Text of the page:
I just learned about these two new-ish online streaming music services. This post will be a comparison of the two, in much the style of my old e-music vs rhapsody post.
First a word about my experience with Rhapsody. The verdict is: I tried it for a few months, and then cancelled. Ultimately not being about to play on my iPod(the iPod Classic, that is - actually this was before it was branded Classic), was the deal breaker.
The landscape has changed, on-demand streaming is the new model - it's just a matter of time. Why streaming? Well, downloading music and managing your own music library introduces several problems:
- the overhand of managing the library
- the overhead of syncing the music to and between different devices(mobile devices, home media center)
- finite disk space - although harddrives are pretty cheap nowadays, the space on mobile phones are still very limited, this makes syncing even more problematic because now you need to decide on what subset of your library you want to put on your phone
On-demand streaming services promise to deliver huge music collections to you anywhere you go for a flat monthly subscription fee. You are always just a search and click away from listening to music you've never heard before - music discovery is going to blossom like never before.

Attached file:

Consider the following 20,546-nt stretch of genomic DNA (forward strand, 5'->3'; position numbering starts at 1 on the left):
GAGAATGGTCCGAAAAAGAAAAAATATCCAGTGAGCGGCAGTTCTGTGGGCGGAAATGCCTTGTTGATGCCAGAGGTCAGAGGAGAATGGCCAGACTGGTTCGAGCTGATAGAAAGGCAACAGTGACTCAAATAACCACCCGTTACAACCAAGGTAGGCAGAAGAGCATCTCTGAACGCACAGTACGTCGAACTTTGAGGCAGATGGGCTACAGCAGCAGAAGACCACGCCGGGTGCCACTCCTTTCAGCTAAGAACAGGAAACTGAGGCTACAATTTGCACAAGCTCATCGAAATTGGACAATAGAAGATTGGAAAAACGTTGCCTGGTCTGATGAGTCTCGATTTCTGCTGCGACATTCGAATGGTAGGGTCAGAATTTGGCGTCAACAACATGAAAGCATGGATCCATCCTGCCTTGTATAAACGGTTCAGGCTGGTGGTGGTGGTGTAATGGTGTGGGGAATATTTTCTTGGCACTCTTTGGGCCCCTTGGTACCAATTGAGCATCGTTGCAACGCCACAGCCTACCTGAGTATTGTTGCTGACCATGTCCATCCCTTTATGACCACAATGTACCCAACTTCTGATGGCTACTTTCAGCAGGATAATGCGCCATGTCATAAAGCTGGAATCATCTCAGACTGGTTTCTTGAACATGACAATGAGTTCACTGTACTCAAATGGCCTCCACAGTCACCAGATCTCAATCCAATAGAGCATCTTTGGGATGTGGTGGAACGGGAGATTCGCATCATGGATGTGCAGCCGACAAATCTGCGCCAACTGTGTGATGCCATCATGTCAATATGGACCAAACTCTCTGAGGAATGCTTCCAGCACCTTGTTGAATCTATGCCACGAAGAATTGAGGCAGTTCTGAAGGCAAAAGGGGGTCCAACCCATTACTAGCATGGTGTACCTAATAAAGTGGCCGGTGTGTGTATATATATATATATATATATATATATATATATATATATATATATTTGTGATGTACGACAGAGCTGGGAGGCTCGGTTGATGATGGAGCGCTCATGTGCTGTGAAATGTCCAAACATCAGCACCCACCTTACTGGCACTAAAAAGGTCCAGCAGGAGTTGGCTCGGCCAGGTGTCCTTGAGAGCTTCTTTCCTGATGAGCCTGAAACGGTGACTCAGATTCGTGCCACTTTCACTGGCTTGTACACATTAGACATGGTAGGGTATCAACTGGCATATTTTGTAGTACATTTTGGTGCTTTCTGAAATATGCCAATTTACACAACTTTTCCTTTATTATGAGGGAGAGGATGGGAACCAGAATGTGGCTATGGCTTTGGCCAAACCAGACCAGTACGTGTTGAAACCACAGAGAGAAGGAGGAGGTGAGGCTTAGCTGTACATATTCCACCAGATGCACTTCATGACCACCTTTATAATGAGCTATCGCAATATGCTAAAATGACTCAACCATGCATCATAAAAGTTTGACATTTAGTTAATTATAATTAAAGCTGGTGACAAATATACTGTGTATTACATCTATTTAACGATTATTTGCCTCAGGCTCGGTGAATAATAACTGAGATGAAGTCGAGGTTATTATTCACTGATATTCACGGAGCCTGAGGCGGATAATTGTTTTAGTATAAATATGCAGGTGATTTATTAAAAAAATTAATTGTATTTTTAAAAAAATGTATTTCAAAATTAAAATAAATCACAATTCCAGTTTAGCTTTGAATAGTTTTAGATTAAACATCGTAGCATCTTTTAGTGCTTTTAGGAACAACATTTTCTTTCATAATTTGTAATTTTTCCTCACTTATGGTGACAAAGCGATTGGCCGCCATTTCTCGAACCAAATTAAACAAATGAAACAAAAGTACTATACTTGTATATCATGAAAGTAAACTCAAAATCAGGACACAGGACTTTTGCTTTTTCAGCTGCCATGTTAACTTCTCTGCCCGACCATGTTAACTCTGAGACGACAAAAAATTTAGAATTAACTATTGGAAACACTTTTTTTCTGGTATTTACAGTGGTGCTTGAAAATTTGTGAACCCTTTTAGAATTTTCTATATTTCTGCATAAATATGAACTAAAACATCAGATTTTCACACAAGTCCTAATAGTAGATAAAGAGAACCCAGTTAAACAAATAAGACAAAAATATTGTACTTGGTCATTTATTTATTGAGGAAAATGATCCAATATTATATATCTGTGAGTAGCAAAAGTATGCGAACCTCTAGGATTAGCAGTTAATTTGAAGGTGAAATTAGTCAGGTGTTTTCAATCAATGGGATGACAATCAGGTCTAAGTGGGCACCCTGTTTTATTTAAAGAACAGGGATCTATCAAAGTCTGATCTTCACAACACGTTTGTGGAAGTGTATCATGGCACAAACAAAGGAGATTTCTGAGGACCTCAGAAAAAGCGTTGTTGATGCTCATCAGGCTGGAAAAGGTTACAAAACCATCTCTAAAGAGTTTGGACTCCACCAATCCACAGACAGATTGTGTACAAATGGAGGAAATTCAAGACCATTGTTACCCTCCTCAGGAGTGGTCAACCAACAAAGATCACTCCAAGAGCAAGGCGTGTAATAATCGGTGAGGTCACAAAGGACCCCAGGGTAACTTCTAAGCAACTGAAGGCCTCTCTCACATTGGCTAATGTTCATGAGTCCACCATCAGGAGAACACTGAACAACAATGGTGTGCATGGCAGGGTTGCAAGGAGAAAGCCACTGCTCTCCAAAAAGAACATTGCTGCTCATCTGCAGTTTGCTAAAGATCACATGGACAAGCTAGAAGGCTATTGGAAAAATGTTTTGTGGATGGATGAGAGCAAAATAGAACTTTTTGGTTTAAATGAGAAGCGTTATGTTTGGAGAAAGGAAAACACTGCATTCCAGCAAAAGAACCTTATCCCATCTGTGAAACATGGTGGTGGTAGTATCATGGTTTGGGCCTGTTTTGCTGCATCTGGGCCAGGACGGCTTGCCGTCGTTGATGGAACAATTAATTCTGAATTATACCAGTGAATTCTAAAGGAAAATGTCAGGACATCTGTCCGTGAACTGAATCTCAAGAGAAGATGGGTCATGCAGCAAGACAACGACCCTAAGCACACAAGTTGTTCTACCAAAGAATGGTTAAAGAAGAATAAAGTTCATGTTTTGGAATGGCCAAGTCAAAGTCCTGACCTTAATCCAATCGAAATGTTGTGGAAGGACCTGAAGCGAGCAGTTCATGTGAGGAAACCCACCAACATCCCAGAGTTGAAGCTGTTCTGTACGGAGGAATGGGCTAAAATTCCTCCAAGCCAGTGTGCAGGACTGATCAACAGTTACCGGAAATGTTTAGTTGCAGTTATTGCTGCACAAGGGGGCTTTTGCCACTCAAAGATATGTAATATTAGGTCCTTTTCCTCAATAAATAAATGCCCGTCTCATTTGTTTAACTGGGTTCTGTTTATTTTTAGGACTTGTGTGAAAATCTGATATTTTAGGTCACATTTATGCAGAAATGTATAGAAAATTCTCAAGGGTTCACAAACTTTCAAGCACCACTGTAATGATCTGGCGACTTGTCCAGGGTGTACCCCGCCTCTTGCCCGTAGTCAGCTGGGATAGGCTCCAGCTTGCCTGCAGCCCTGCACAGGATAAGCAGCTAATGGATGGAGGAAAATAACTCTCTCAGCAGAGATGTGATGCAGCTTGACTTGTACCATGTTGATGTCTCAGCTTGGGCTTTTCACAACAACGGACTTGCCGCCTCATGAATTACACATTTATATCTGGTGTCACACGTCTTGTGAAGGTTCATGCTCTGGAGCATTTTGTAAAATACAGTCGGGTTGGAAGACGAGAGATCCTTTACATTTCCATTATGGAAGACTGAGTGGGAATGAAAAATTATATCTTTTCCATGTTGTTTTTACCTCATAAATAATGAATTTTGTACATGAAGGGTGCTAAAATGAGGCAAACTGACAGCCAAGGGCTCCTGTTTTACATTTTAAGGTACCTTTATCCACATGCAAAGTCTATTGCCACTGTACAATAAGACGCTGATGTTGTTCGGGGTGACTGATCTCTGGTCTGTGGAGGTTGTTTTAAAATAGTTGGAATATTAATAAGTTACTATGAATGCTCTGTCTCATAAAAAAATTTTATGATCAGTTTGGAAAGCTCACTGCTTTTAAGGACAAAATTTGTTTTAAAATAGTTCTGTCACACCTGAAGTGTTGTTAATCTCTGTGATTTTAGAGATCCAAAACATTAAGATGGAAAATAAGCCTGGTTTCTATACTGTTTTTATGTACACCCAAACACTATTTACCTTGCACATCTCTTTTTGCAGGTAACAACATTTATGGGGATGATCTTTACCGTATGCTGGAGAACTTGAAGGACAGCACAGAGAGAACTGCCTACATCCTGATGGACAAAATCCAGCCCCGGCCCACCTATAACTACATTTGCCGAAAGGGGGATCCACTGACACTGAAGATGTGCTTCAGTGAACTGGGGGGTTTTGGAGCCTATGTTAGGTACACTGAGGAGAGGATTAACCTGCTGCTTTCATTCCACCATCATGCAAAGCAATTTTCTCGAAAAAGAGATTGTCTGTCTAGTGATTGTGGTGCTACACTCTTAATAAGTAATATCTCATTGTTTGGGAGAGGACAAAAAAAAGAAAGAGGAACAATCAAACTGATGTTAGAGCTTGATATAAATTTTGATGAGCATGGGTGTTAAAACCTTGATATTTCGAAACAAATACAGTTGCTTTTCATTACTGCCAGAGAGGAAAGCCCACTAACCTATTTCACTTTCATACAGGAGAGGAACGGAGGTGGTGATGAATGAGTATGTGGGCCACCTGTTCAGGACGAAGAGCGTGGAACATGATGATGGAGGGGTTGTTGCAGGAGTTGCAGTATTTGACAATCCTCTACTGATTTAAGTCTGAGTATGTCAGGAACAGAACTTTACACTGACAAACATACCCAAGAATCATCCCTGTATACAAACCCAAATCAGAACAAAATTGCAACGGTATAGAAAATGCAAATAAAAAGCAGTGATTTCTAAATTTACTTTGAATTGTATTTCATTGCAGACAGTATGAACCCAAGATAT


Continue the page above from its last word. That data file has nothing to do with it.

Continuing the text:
Anyways, enough philosophizing. What is the bottom line? Both of the services cost $9.99 a month with unlimited streaming and downloading. MOG also has a $4.99 PC-only plan.
I made a list of several lesser known artists whom I love, and used them as the benchmark for testing the breath of the two services' music library. Here are the results:
The table tallies the number of albums that were listed under each artist on each of the music services. The result in terms of total albums was a tie: 86 to 86. However, MOG faired better in the number of artists with at least one album: 16 to 13.
Thumbplay's iPhone app is more polished, but MOG's was just released a couple of days ago, and they are actively working on it.
The race is tight so far, but how does each service stand out and how do they differ? Short answer: MOG is focus on the web experience while Thumbplay is more focused on the desktop experience. MOG has a web-based UI, and social features such as sharable playlists, and blog posts. Thumbplay has a native UI, which should integrate better with the Apple Remote, but seems to lag behind in social features. I personally like the social features in MOG, and am thinking about doing a music listening blog within it.
Both services do not seem to limit the number of computers or devices you use with it, however, both of them allow you to stream to only one of them at a time.
As of now, MOG is my favorite. However, it's still early days. There are big players waiting to get into the game(Apple, Spotify), and it's anyone's game.